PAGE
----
Referring now to the drawings, platen l0, heated and cooled by water ducts 13, have positioned therebetween smooth surfaced press platens 14, heat transfer printing paper 16, inert dye carrier sheet 18, dye receptor sheet 20, laminate base material 22, and a release sheet 24 as shown in FIG. 1. Hydraulic rams 12 press the platens and above sheets together to a desired pressure. Hot liquid is admitted to platens 10 by ducts 14 to apply heat to the composite stack of pressed sheets, sufficient to induce sublimation of the dyes on the heat transfer printing paper 16 through the carrier sheet 18 and on and into the receptor sheet 20 and at the same time to cause bonding of the receptor sheet 20 and the laminate base material 22. Subsequently, cooling water is fed into platens 10 by ducts 13 to cool the composite stack of sheets, after which the platens are opened and the sheets removed, i.e., the paper 16 and carrier sheet 18, e.g. polyethylene, adhere together and are removed as one. The carrier sheet 20 is readily removed from the receptor sheet 20. The dye receptor sheet 20 adheres to the laminate base sheet 22, forming the printed plastic product embodying the invention, and is removed from the platen as one. The release sheet 24 is readily removed from the back of the laminate base sheet.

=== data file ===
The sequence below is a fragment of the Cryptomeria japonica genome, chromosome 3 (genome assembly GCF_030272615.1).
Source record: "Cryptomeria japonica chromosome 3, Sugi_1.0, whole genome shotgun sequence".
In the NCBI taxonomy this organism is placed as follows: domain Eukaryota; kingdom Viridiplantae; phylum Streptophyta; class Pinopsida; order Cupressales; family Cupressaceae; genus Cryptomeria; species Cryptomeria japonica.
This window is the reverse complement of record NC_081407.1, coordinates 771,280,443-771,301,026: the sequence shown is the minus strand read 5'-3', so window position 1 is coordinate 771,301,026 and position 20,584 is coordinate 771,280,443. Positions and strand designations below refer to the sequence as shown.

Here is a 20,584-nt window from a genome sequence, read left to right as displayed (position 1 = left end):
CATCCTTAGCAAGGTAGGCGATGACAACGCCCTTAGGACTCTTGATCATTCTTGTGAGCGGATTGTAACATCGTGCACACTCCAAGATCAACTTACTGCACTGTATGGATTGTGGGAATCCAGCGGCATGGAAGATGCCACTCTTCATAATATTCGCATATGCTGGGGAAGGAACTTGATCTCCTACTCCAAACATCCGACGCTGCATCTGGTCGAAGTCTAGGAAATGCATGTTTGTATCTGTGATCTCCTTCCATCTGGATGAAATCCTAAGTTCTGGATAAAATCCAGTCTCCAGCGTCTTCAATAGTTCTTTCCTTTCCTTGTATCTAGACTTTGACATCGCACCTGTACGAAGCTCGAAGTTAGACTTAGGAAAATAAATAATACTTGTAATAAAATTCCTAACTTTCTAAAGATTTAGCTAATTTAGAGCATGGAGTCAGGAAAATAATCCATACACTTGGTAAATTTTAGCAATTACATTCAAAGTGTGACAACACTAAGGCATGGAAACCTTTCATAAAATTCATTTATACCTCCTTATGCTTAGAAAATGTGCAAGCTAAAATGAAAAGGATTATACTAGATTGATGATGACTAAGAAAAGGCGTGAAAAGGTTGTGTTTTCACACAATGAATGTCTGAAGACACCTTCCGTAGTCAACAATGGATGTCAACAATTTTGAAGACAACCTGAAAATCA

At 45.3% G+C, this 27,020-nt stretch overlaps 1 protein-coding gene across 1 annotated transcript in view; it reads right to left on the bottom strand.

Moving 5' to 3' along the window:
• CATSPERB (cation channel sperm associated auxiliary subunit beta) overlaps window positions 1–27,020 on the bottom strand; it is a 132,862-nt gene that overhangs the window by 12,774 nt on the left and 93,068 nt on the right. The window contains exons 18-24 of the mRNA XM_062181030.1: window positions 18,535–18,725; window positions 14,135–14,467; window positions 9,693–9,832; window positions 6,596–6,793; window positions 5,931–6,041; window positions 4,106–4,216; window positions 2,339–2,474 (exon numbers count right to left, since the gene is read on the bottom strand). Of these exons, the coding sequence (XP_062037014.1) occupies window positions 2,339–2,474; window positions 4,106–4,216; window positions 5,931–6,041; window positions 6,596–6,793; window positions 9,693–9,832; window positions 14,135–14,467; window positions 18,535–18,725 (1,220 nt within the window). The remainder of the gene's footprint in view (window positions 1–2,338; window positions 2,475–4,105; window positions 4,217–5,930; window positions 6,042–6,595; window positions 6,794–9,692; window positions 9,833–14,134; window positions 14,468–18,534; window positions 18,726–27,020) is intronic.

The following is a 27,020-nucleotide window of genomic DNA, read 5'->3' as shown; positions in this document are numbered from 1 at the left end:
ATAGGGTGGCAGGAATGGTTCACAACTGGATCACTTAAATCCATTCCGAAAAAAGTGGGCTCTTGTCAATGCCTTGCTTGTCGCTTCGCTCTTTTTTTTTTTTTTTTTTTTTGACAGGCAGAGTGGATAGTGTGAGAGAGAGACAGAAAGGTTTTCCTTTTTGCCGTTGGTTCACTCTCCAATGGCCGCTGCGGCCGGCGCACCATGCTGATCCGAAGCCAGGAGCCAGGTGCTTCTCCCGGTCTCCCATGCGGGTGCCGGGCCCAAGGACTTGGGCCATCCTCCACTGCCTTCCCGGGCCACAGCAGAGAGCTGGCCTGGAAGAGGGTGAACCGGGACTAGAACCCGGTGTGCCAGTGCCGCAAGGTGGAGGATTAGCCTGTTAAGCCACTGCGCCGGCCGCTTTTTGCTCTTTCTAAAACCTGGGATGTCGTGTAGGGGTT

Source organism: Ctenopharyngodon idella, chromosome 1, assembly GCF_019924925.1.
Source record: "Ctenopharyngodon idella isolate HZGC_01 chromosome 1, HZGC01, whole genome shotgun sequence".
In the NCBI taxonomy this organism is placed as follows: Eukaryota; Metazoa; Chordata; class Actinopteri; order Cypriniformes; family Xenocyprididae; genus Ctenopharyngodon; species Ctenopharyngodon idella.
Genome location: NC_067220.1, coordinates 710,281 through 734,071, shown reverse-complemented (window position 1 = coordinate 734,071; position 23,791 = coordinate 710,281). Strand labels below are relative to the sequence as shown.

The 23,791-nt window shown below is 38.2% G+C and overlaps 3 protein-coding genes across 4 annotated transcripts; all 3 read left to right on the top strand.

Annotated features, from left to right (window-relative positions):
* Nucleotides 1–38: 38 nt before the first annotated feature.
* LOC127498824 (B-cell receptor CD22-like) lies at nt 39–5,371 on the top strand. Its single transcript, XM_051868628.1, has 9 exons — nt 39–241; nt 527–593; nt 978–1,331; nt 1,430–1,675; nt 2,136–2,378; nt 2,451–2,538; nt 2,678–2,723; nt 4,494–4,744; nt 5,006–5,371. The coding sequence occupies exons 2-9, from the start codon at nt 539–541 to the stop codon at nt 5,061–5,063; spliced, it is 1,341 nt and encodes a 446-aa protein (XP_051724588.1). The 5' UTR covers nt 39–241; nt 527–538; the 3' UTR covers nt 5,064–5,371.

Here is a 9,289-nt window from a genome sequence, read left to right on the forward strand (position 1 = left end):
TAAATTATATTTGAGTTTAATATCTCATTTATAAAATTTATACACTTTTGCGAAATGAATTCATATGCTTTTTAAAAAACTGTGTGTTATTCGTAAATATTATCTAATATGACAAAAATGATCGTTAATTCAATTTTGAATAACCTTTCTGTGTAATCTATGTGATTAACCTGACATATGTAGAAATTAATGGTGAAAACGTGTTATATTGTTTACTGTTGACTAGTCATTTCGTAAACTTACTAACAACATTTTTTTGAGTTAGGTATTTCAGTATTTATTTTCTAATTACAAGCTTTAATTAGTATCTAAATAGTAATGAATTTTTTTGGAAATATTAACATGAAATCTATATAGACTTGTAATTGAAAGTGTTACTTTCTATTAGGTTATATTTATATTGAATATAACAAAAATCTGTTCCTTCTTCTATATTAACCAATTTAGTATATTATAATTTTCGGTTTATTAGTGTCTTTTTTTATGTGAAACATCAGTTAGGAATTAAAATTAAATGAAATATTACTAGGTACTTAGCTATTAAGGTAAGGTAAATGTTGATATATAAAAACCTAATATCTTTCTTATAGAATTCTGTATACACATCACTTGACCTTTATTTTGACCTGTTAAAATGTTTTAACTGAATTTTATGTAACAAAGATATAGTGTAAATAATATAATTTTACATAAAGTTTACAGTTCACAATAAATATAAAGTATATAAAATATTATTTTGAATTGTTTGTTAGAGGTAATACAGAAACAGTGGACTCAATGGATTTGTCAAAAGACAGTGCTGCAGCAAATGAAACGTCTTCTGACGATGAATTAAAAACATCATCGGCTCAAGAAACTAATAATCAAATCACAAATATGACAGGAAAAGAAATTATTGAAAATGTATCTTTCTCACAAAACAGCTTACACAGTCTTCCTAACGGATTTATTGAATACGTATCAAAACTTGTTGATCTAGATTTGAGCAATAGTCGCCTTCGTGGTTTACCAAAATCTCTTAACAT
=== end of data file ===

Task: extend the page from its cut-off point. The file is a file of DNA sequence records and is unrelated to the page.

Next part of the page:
In another embodiment, a dye pattern can be transferred to an issuing extrudate. For example, extruded plastic sheet 30, issuing from die 26, via die orifice 28, is contacted with laminate base material web 34 on one side thereof and with polyethylene coated heat transfer paper 42 on the other side thereof, in the nip of pressure roll 36 and cooling roll 38, as shown in FIG. 2. Web 34 is fed from supply roll 32 to pressure roll 36 and heat transfer paper 40 is fed from supply roll 40 to roll 42 where said web 34 and paper 40 are contacted with the still-hot extruded sheet 30 under the pressure of said nip and all three sheets are bonded together at a temperature sufficiently high to sublime the dyes from the paper 40 to the receptor extrudate 30, thence said bonded sheets are passed around cooling roll 38 wherein the respective sheets are cooled below their softening temperatures as shown in FIG. 2. The cooled sheets are' then separated by passing the laminate of sheet 30 and web 34 around striping roll 42 to wind up roll 44 while the polyethylene coated paper 42 is readily separated and passed around guide roll 45 to collection roll 48.